All Eyes On Scientists As Climate Summit Opens
Paris (AFP) Jan 29, 2007
With a mountain of data in front of them and demands for action coming from behind, the world's top climate experts launched a massive review here Monday of the evidence for global warming. On Friday, the UN Intergovernmental Panel on Climate Change (IPCC) will release its first assessment since 2001, in a document likely to have far-reaching political and economic repercussions.
"Concerns about climate change and public awareness of the subject are at an all-time high," noted Rajendra Pachauri, the IPCC's chairman.
"At no time in the past has there been a greater global appetite for knowledge on any subject than there is today on the scientific facts underlying the reality of global climate change."
Christian Brodhag, representing the French hosts, said "the fight against climate change" had become cemented into national and European policy.
Brodhag said that the 2003 heatwave in France, which killed an estimated 15,000 people, mainly the elderly, had awoken his country to the danger. "This is why our fellow citizens no longer question climate change."
But one delegate told AFP that many at the conference feared the draft report poorly reflected a sense of urgency, especially about mounting damage to Earth's ice cover and polar caps.
New figures released Monday showed that 30 reference glaciers monitored by the Swiss-based World Glacier Monitoring Service lost about 66 centimetres (two feet) in thickness on average in 2005, bringing the loss to about 10.5 metres (34.6 feet) on average since 1980.
"The new data confirms the trend in accelerated loss during the past two and half decades," the UN Environment Programme (UNEP) said.
As the scientists met, climbers for the environment group Greenpeace scaled the Eiffel Tower nearby to hang a protest banner of a thermometer, representing the threat of global warming.
The report will be the fourth since the IPCC was launched. The panel is highly regarded for its neutrality and caution, and wields a big influence over government policies, corporate strategies and even individual decision-making.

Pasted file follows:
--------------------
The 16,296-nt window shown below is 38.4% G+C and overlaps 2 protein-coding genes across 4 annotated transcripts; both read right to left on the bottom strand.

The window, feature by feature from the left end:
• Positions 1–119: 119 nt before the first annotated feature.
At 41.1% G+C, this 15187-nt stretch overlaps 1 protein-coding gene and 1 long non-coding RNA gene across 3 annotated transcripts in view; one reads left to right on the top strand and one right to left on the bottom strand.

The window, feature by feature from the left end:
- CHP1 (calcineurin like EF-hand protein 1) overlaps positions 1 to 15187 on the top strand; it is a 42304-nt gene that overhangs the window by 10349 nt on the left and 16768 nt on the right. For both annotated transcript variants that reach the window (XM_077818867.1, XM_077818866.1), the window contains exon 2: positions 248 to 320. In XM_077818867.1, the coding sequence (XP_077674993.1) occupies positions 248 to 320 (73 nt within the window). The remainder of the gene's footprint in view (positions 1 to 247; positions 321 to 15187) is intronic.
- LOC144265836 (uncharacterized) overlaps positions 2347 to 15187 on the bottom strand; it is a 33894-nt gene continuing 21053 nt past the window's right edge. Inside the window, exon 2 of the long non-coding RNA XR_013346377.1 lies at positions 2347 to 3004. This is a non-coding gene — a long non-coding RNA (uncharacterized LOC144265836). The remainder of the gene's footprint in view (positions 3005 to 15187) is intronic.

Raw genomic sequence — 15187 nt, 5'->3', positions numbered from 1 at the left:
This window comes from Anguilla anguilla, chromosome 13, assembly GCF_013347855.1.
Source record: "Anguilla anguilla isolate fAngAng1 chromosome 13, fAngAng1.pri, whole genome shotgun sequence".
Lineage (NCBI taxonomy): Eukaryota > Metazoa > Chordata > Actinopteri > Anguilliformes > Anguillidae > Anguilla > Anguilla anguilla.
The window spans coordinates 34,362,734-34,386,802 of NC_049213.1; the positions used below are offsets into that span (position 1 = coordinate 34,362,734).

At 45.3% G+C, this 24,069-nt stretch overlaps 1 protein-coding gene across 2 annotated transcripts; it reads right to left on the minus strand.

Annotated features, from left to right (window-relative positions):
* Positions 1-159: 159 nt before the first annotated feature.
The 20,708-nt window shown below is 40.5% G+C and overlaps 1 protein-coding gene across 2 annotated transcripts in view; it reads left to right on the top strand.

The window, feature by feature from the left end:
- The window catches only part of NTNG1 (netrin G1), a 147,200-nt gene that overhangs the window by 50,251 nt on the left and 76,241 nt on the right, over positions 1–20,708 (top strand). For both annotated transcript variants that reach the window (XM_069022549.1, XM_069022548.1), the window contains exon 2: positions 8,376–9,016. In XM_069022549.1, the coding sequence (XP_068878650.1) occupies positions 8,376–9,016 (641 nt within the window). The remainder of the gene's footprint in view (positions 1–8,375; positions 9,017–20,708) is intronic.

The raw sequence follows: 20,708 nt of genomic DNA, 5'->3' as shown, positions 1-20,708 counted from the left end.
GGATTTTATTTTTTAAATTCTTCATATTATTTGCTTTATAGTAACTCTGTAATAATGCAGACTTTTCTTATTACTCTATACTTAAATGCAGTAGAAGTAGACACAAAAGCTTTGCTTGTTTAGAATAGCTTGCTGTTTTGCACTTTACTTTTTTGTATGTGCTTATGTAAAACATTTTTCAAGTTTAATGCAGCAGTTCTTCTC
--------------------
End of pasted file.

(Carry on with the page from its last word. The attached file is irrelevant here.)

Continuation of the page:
In 2001, the IPCC declared that carbon pollution from burning oil, gas and coal had helped drive atmospheric levels of CO2 to their highest in 420,000 years.
CO2 is the principal "greenhouse gas," a term that applies to half a dozen gases that linger invisibly in the atmosphere, trapping the Sun's heat instead of letting it bounce back into space.
In 2001, the IPCC predicted that by 2100, the global atmospheric temperature will have risen between 1.4 and 5.8 C (2.52-10.4 F) and sea levels by 0.09 to 0.88 metres (3.5-35 inches) compared to their 1990 level, depending on how much greenhouse gas is emitted.
In Jakarta, Yvo de Boer, executive secretary of the UN Framework Convention on Climate Change (UNFCCC), said climate change was already happening and the developing world was bearing the brunt.
Weather-related disasters killed almost 3,000 people and caused 27 billion dollars in damage in China last year, he said, while the retreat of Himalayan glaciers was affecting water supplies in India and China.
"Over recent years the level of Lake Victoria in Africa has dropped by about 30 percent, affecting the livelihoods of 30 million people in one of the most unstable regions of the world who live around that lake," he said.
"What you see around the world is that the countries least able to respond to the consequences of climate change, least able to act to defend themselves against climate change are experiencing the greatest impacts," de Boer said.
Pachauri said climate science had leapt ahead since 2001, and the report would eliminate some important areas of uncertainty.
A flurry of studies has highlighted damage to the climate system, including shrinking glaciers and snow cover in high mountains, a retreat of the North Pole's sea ice in summer and acidification of the seas caused by absorption of atmospheric CO2.
The draft report is agreed by consensus among the some 500 scientists and government representatives in the IPCC's Working Group 1.
Two other volumes will be issued in April in what will be the fourth assessment report on climate change by the IPCC since it was established in 1988. The two others will focus on the impacts of climate change and on the social-economic costs of reducing greenhouse gases.
Source: Agence France-Presse
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Melting Glaciers Show Climate Change Speeding Up
Geneva (AFP) Jan 29, 2007
New data released Monday shows that the melting of mountain glaciers worldwide is accelerating, a clear sign that climate change is also picking up, the UN environmental agency and scientists said. Thirty reference glaciers monitored by the Swiss-based World Glacier Monitoring Service lost about 66 centimetres (two feet) in thickness on average in 2005, the UN Environment Programme said in a statement.
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